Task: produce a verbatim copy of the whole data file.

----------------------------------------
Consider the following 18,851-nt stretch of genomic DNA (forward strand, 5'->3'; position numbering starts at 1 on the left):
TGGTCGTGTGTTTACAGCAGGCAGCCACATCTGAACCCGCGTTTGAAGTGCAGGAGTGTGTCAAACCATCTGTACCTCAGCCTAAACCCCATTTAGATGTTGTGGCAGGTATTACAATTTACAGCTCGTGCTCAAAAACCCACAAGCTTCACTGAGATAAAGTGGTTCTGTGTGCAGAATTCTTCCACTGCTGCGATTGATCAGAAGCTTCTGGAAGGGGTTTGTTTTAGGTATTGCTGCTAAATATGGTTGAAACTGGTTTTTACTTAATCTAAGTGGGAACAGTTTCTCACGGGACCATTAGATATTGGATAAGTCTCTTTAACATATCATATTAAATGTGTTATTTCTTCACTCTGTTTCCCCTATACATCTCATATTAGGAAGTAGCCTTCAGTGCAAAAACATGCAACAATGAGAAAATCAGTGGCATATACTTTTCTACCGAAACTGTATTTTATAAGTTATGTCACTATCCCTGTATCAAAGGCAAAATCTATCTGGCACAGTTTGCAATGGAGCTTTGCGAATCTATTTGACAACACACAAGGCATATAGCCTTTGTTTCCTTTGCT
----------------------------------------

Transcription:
Consider the following 18,851-nt stretch of genomic DNA (forward strand, 5'->3'; position numbering starts at 1 on the left):
TGGTCGTGTGTTTACAGCAGGCAGCCACATCTGAACCCGCGTTTGAAGTGCAGGAGTGTGTCAAACCATCTGTACCTCAGCCTAAACCCCATTTAGATGTTGTGGCAGGTATTACAATTTACAGCTCGTGCTCAAAAACCCACAAGCTTCACTGAGATAAAGTGGTTCTGTGTGCAGAATTCTTCCACTGCTGCGATTGATCAGAAGCTTCTGGAAGGGGTTTGTTTTAGGTATTGCTGCTAAATATGGTTGAAACTGGTTTTTACTTAATCTAAGTGGGAACAGTTTCTCACGGGACCATTAGATATTGGATAAGTCTCTTTAACATATCATATTAAATGTGTTATTTCTTCACTCTGTTTCCCCTATACATCTCATATTAGGAAGTAGCCTTCAGTGCAAAAACATGCAACAATGAGAAAATCAGTGGCATATACTTTTCTACCGAAACTGTATTTTATAAGTTATGTCACTATCCCTGTATCAAAGGCAAAATCTATCTGGCACAGTTTGCAATGGAGCTTTGCGAATCTATTTGACAACACACAAGGCATATAGCCTTTGTTTCCTTTGCT